the queen of plums

When I booked my flight to Seoul earlier this summer I realized that I would be missing all of August in Europe. The pulsing metropolis more than made up for it, but when I first wrote the dates into my calendar I couldn't help but feel sad about the food that I would be missing: tomatoes; corn; and most regretfully, plums. Clearly my relationship with cooking has gotten serious beyond return. Before it was so easy for me to book a flight and not think twice about on what day or in what season I would be flying. Booking flights still comes pretty easily to me, but now I can't help but think about what I'll be missing in my small balcony garden and at the farmers' market. I guess this is what they call putting down roots.

Luckily, produce knows seasons better than it knows months. My reunion with my local markets this Saturday made it clear that I didn't miss any of late summer's jewels. They were waiting for me; however, my time to use them is short. I'm up to the challenge - this past week I've been sauteing corn, eating tomatoes like the fruit they are (that is like apples), and roasting plums.

I grew up eating plums with great enthusiasm. Red plums, black plums, and yellow plums. However, it wasn't until I moved to Europe that I discovered that the sweetest plums are green: Reine Claudes plums. They are the medjool dates of plums. They are a convincing argument that fruit is the best candy there is. So sweet and so tender, Reine Claudes are plums at their finest. 

Come plum season, I normally just eat Reine Claudes as they are. Coming from France, they have a larger price tag than the prune plums that firmly reign over Germany. They're also so naturally sweet that they don't need sugar or butter or flour to make them more appealing. This makes them the ultimate sweet snack. Quite frankly, I would have difficulty making a tart or pie with Reine Claudes and that is simply because I doubt that I could resist eating them raw, meaning by the time I've chilled the pie dough there probably won't be enough left for the filling. 

However, roasting them is another topic. You can simply roast as many or as few as you wish, with no pressure to fill a certain quota for a pie or tart. Since roasting concentrates flavours, it brings out the best in pretty much most produce. Reine Claudes are no exception. And although nothing beats these green plums in their raw and untouched form, roasting Reine Claudes is a close match, especially when thyme, maple syrup, olive oil, and sea salt are involved.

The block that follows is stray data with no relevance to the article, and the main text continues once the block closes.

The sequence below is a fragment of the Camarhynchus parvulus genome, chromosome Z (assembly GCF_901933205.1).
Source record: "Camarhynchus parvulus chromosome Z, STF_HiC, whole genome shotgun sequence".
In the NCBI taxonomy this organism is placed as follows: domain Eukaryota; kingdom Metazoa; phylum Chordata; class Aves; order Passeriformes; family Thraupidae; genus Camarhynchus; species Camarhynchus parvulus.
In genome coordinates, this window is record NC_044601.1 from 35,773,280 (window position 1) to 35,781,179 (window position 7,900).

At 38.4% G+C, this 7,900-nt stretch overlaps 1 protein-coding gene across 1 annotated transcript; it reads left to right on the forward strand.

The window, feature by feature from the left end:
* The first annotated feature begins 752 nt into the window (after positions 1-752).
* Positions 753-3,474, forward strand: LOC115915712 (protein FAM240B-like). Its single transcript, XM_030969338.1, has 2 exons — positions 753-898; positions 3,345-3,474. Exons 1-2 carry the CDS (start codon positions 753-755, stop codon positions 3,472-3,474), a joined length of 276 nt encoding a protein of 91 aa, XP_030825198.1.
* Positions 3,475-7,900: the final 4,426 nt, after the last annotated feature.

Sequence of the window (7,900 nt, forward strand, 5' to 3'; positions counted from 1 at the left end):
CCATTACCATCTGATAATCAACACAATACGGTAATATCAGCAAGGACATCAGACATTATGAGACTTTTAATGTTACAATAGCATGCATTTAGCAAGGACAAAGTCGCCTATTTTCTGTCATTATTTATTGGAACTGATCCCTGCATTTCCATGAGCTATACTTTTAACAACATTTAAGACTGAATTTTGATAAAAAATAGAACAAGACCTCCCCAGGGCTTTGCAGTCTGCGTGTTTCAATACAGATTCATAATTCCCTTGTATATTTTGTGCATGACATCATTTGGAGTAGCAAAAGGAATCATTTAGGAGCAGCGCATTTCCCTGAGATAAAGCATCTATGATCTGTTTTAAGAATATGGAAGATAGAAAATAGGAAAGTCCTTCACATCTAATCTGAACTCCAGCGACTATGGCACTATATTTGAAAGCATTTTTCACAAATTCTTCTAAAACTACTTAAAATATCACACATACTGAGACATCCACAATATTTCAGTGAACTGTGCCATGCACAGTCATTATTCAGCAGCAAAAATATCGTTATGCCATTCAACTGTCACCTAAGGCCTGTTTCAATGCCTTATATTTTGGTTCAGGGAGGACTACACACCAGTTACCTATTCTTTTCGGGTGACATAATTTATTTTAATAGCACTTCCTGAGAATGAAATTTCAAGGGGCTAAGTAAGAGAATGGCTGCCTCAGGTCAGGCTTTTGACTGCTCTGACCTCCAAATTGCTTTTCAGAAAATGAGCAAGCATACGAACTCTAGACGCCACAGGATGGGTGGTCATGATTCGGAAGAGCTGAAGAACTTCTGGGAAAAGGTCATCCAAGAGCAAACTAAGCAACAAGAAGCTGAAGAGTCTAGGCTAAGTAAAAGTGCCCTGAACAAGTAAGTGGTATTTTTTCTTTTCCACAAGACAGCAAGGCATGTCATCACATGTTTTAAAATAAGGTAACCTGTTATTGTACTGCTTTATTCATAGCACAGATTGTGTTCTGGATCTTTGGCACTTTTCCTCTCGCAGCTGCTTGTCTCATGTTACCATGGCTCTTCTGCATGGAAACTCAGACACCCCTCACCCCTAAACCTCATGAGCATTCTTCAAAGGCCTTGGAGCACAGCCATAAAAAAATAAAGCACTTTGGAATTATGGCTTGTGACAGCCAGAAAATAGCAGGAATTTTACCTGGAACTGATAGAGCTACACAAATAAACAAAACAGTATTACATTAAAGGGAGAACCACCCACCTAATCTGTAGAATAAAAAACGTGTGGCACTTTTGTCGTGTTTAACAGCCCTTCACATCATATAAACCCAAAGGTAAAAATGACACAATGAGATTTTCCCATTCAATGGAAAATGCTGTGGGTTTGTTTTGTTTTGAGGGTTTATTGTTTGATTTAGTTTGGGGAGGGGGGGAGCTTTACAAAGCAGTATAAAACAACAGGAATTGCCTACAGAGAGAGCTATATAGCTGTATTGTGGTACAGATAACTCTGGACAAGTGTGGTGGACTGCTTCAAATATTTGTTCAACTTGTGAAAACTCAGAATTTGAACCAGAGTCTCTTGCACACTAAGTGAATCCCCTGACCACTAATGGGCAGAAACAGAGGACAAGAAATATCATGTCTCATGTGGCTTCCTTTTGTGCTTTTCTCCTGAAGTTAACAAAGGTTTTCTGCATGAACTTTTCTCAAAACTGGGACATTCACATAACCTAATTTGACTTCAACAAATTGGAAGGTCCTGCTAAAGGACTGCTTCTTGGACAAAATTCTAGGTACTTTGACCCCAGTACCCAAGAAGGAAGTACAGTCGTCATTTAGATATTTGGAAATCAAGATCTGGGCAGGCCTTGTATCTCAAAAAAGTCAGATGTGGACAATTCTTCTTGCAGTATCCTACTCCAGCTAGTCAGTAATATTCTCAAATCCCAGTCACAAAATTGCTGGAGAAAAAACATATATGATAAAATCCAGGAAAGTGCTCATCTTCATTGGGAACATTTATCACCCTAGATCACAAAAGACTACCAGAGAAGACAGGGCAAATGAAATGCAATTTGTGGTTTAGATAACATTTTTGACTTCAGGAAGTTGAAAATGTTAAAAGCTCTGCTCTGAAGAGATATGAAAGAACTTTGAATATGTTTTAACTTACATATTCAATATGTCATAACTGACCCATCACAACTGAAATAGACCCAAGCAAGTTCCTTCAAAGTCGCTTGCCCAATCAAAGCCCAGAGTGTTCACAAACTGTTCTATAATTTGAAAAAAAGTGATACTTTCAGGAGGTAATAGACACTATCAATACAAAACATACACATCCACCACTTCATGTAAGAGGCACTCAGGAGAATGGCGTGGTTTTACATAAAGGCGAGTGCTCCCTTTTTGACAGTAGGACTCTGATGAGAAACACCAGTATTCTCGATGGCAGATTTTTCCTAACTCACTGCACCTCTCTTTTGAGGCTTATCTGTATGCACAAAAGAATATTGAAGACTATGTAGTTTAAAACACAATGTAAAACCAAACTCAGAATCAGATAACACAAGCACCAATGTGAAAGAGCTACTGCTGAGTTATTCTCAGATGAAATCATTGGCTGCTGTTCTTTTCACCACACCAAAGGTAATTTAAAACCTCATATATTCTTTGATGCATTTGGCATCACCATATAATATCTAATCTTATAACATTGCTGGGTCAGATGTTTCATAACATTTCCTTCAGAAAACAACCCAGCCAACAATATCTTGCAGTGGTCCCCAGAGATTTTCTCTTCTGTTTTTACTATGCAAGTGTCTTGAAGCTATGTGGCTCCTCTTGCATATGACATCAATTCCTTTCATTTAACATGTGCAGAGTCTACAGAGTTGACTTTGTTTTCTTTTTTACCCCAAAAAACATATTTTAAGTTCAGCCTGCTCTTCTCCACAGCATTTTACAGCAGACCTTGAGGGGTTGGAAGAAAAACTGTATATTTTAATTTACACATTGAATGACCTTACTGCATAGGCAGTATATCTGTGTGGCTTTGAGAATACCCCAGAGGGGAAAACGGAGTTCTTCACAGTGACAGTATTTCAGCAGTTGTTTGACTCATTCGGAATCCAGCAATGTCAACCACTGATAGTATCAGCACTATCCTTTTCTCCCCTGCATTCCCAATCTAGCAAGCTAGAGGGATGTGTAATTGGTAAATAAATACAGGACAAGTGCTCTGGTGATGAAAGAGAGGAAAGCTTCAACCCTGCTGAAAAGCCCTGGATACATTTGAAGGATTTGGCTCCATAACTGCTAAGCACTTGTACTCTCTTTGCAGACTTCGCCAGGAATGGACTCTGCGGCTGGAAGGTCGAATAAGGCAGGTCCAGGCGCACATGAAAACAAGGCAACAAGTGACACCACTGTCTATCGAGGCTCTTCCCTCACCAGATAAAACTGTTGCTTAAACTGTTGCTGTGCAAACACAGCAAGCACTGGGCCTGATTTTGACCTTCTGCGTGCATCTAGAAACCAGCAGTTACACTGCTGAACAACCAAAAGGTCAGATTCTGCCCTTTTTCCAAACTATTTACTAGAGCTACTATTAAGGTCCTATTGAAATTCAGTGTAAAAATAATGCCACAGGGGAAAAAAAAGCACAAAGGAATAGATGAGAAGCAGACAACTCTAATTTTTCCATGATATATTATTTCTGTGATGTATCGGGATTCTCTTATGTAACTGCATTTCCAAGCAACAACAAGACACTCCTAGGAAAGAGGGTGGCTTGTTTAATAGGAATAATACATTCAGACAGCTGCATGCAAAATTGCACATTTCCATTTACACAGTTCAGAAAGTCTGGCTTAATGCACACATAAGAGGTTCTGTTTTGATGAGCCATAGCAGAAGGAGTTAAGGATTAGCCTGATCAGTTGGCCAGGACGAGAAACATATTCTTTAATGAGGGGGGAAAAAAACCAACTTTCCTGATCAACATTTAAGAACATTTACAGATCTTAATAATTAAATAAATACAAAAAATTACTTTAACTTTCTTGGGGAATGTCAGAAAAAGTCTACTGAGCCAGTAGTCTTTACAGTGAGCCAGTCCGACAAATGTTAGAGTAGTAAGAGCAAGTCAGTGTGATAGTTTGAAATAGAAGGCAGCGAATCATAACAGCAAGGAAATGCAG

This recipe (if you can even call it that) is as simple as they come. You can of course use other plums (which I've done too), but I highly recommend the green plums with the royal name. The plums are irresistible, making them best served right away. However, you can also make a large batch, store them in the fridge, and use them to make anything from oatmeal to granola and from yogurt (as pictured) to ice cream all the happier. Call it breakfast, a snack, or dessert. 

Regarding the cooking time, I like to roast my plums until they are juicy and tender but are not yet collapsing completely. I like it when they keep their shape so that you can easily lift one with a fork, but then when you pierce a plum with said fork the juices ooze effortlessly and yield great temptation. 

Roasted Plums with Thyme and Maple Syrup

serves 2


6 Reine Claudes plums
1/2 tbsp dried thyme (or 1tbsp fresh)
1 tbsp olive oil
1 tbsp maple syrup
pinch of sea salt

Preheat the oven to 350F / 176 C / gas mark 4.

Wash the plums, cut them in halves, and remove the pits. Place them cut side up in a baking dish. Drizzle the olive oil and maple syrup on top and evenly sprinkle the thyme and sea salt over the plums. 

Place the dish in the oven and roast for 15-17 minutes, or until the plums are tender, the juices run off and bubble slightly. 

Serve immediately over yogurt (with a few toasted hazelnuts), vanilla ice cream, granola, oatmeal, or just as is. Store leftovers in an airtight container in the refrigerator for a couple of days. 


BavarianSojourn  – (September 16, 2013 at 12:17 PM)  

That sounds and looks wonderful! It's nice to have something else to do with them. It's definitely plum season here in Bavaria, and whilst I do love Zwetschendatchi, too much isn't that good for the waist line! :D

Sasha  – (October 17, 2013 at 11:51 PM)  

I too find Zwetschendatchi hard to resist! The Germans sure know what to do with plums.

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